[00:32:36] Matt Widmyer: Thats really the question that we’re trying to answer here. And if so, then what do we need to change or do we need to change anything? One funny example that we had, Kevin, working together, Ronn, you might even have been here for this. We did an ad campaign that then our phones are ringing off the hook for people that want to buy trampolines.
[00:32:56] Matt Widmyer: We don’t sell trampolines, not even close, probably the furthest away from what we actually do here. That’s something I wouldn’t wait a week to go back to Kevin and say, Hey, by the way, our phones have been ringing for an entire every day, every second of every day for an entire week.
[00:33:11] Matt Widmyer: Part of me wanted to get in the trampoline business but the other part of me is like, “Hey, shut this off because it’s annoying and we don’t do that.” You’d want to address it a lot sooner than later, some of this stuff where we’re still unsure, we’re on the fence. Okay. Let’s plug away a little bit longer and see what happens.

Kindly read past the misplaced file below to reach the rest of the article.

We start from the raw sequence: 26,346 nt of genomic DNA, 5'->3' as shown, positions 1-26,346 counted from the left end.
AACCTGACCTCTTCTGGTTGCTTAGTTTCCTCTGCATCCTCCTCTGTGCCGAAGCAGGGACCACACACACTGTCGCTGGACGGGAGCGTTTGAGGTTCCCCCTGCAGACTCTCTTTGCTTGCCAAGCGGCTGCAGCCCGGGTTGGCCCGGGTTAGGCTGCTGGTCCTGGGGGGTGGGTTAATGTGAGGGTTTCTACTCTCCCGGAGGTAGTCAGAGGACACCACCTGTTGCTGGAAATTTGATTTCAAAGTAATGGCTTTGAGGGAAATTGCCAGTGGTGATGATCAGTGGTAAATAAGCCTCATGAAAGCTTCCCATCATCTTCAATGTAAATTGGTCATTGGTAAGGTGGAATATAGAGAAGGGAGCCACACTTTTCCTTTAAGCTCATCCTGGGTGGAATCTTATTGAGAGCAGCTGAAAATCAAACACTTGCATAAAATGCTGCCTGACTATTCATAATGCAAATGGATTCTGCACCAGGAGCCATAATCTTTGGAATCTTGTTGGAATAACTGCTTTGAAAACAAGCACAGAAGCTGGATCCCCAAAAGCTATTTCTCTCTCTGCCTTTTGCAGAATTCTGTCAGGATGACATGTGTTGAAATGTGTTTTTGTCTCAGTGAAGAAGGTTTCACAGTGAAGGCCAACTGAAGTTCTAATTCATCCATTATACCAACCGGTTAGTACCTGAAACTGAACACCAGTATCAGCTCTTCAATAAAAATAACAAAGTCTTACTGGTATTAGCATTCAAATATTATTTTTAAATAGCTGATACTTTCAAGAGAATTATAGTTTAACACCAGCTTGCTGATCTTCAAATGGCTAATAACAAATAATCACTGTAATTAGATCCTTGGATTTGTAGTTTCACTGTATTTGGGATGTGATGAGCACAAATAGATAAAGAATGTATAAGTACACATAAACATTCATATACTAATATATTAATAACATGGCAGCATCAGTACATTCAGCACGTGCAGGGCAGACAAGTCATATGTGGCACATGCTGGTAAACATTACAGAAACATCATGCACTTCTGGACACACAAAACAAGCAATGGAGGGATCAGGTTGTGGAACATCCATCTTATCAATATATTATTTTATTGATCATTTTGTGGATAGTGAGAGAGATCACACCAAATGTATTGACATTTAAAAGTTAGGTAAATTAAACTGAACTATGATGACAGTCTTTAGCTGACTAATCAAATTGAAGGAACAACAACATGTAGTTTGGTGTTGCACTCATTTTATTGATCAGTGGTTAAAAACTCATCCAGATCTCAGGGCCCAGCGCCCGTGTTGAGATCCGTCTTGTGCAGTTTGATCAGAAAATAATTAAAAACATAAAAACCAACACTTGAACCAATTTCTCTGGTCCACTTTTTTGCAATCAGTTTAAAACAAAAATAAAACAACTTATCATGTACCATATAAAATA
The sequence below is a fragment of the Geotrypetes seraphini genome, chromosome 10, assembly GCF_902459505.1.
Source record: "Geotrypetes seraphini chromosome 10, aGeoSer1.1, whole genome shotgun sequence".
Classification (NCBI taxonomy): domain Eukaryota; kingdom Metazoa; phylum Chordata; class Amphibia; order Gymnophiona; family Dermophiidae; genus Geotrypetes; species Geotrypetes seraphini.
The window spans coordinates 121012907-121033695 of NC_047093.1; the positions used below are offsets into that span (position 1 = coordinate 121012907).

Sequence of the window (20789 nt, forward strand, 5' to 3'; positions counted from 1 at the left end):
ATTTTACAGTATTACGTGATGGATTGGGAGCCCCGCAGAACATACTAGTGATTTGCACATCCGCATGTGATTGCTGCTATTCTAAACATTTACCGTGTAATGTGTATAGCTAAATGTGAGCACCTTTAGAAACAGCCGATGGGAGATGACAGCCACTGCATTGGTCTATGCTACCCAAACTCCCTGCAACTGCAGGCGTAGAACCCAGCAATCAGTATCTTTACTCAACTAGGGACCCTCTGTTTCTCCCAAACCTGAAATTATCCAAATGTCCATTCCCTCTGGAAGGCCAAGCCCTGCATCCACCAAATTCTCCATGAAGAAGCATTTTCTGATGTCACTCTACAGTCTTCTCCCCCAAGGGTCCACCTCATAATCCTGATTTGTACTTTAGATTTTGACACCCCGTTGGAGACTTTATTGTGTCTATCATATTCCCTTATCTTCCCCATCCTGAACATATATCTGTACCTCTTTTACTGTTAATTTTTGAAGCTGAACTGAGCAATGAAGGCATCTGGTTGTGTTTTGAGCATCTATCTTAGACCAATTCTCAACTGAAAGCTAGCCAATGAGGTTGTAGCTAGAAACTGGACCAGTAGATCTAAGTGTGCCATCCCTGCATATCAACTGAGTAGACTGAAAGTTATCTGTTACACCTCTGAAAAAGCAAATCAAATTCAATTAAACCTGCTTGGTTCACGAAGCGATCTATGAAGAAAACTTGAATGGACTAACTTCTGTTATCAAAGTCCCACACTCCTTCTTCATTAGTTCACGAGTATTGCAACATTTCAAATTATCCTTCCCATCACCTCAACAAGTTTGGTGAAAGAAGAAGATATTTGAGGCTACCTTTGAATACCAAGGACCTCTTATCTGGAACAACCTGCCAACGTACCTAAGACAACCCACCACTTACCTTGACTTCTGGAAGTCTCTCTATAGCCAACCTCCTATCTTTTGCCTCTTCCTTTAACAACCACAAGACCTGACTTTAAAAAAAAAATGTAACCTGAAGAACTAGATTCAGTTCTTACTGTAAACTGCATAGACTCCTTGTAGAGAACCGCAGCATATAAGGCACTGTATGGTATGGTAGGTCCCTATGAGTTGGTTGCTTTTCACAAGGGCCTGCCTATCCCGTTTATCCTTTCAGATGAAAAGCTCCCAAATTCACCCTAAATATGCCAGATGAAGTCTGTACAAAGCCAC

[00:33:27] Matt Widmyer: But at some point the decision needs to be made, whether you continue to do something or not. Because as Ronn alluded to, your job at stake is a very extreme example, but for every second you’re sitting there on the fence, you’re not sure what to do. You are using company resources, whether it’s time, energy, some of these effort and you’re actually not only doing that, you’re actually subtracting from something else somebody could be doing.